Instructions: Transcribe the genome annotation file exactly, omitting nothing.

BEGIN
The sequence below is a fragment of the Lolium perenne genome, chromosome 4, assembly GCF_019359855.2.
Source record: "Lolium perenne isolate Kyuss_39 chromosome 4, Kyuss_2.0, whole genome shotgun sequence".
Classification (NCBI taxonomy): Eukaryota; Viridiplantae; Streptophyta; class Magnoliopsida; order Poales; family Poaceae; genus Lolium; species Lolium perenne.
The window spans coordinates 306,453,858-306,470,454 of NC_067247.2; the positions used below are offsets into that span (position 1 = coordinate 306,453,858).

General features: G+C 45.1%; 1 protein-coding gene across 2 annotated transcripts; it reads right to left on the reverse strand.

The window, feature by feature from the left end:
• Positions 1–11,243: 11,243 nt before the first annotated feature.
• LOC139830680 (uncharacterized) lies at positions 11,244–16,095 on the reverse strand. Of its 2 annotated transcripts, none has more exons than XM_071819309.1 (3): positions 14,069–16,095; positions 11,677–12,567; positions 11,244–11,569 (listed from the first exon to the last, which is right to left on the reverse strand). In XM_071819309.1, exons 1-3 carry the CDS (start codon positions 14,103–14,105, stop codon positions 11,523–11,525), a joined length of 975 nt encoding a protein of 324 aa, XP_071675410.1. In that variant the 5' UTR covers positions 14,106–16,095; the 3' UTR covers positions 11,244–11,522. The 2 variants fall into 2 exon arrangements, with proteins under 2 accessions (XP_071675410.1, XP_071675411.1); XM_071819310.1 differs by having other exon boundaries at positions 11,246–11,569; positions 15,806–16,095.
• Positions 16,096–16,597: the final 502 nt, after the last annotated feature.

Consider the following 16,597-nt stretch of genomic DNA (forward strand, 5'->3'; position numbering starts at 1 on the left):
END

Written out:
The sequence below is a fragment of the Lolium perenne genome, chromosome 4, assembly GCF_019359855.2.
Source record: "Lolium perenne isolate Kyuss_39 chromosome 4, Kyuss_2.0, whole genome shotgun sequence".
Classification (NCBI taxonomy): Eukaryota; Viridiplantae; Streptophyta; class Magnoliopsida; order Poales; family Poaceae; genus Lolium; species Lolium perenne.
The window spans coordinates 306,453,858-306,470,454 of NC_067247.2; the positions used below are offsets into that span (position 1 = coordinate 306,453,858).

General features: G+C 45.1%; 1 protein-coding gene across 2 annotated transcripts; it reads right to left on the reverse strand.

The window, feature by feature from the left end:
• Positions 1–11,243: 11,243 nt before the first annotated feature.
• LOC139830680 (uncharacterized) lies at positions 11,244–16,095 on the reverse strand. Of its 2 annotated transcripts, none has more exons than XM_071819309.1 (3): positions 14,069–16,095; positions 11,677–12,567; positions 11,244–11,569 (listed from the first exon to the last, which is right to left on the reverse strand). In XM_071819309.1, exons 1-3 carry the CDS (start codon positions 14,103–14,105, stop codon positions 11,523–11,525), a joined length of 975 nt encoding a protein of 324 aa, XP_071675410.1. In that variant the 5' UTR covers positions 14,106–16,095; the 3' UTR covers positions 11,244–11,522. The 2 variants fall into 2 exon arrangements, with proteins under 2 accessions (XP_071675410.1, XP_071675411.1); XM_071819310.1 differs by having other exon boundaries at positions 11,246–11,569; positions 15,806–16,095.
• Positions 16,096–16,597: the final 502 nt, after the last annotated feature.

Consider the following 16,597-nt stretch of genomic DNA (forward strand, 5'->3'; position numbering starts at 1 on the left):